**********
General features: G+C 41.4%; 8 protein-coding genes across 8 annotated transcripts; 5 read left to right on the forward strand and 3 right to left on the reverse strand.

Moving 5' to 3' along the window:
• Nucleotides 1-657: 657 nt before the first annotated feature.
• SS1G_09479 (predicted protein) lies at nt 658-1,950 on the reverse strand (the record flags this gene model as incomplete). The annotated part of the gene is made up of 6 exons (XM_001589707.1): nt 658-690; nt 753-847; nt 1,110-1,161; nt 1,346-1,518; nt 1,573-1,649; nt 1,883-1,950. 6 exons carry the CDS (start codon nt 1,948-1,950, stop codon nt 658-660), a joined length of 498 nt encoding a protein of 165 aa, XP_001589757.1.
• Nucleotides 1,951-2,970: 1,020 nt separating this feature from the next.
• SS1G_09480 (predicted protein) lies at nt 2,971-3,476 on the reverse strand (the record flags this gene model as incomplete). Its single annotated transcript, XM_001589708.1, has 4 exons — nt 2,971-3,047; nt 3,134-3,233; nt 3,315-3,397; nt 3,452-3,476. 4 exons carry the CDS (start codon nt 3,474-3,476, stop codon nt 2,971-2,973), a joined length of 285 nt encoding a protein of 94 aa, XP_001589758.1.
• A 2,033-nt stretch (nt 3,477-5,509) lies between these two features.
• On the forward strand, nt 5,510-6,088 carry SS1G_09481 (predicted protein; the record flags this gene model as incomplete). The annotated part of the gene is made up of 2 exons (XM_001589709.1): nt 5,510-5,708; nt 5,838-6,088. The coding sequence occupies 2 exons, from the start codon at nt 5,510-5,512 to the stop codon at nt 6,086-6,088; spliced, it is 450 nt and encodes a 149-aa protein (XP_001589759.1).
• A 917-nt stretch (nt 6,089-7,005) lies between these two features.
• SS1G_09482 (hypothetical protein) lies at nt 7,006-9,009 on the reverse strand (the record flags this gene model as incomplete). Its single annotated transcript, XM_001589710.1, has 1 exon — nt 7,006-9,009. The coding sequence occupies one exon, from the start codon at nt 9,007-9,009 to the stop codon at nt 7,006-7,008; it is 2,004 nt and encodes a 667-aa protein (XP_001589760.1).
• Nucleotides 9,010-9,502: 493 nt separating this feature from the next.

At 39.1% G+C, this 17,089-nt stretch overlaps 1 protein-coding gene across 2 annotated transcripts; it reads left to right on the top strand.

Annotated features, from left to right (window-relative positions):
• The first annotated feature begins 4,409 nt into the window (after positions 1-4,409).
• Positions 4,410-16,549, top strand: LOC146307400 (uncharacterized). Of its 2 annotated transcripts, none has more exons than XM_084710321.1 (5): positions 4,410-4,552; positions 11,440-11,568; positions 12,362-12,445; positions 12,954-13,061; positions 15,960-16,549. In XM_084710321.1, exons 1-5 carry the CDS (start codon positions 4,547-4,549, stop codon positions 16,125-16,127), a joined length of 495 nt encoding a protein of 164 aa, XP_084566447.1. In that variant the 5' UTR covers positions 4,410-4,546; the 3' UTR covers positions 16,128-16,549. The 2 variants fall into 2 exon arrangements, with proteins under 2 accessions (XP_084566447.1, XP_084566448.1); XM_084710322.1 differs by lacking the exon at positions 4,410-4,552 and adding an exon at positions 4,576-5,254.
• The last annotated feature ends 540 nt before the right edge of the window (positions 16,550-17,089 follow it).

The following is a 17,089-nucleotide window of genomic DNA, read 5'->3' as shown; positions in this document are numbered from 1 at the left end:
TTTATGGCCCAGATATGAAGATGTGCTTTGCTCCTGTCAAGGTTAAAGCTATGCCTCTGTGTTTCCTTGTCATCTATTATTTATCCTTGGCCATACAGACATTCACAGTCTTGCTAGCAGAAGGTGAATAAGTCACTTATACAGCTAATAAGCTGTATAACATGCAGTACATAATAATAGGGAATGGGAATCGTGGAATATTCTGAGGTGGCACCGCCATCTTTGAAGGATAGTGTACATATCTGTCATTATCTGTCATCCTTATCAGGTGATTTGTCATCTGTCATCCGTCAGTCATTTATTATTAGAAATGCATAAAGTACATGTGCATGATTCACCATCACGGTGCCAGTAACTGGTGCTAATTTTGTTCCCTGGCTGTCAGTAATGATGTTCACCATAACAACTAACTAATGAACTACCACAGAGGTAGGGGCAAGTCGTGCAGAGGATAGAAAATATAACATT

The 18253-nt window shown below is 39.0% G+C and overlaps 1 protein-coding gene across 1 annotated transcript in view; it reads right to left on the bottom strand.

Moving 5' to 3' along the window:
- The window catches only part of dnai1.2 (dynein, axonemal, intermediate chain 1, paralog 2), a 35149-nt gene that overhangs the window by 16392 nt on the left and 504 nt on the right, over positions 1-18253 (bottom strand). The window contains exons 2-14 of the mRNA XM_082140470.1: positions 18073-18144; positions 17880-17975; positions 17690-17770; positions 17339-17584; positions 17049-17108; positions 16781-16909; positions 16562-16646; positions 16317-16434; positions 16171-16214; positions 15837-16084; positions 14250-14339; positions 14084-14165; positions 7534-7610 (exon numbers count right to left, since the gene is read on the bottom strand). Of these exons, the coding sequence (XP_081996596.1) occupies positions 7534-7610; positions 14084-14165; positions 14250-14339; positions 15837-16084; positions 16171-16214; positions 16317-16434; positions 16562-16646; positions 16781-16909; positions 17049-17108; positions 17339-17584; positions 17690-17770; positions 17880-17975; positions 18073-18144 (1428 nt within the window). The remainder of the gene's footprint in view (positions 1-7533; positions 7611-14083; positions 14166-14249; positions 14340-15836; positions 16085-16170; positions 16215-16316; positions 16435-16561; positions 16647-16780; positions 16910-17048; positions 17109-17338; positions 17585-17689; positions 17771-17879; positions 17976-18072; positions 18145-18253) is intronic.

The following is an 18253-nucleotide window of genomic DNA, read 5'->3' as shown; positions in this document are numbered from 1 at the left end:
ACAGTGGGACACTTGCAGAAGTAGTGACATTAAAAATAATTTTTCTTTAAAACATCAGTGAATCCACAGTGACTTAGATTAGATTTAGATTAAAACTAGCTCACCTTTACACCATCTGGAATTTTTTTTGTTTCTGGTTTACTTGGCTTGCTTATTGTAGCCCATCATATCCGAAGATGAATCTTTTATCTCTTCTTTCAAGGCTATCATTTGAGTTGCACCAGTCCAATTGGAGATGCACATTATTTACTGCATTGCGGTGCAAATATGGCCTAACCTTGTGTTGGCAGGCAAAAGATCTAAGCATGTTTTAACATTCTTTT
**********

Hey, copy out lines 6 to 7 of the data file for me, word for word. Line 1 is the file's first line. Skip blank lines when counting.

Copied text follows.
• SS1G_09480 (predicted protein) lies at nt 2,971-3,476 on the reverse strand (the record flags this gene model as incomplete). Its single annotated transcript, XM_001589708.1, has 4 exons — nt 2,971-3,047; nt 3,134-3,233; nt 3,315-3,397; nt 3,452-3,476. 4 exons carry the CDS (start codon nt 3,474-3,476, stop codon nt 2,971-2,973), a joined length of 285 nt encoding a protein of 94 aa, XP_001589758.1.
• A 2,033-nt stretch (nt 3,477-5,509) lies between these two features.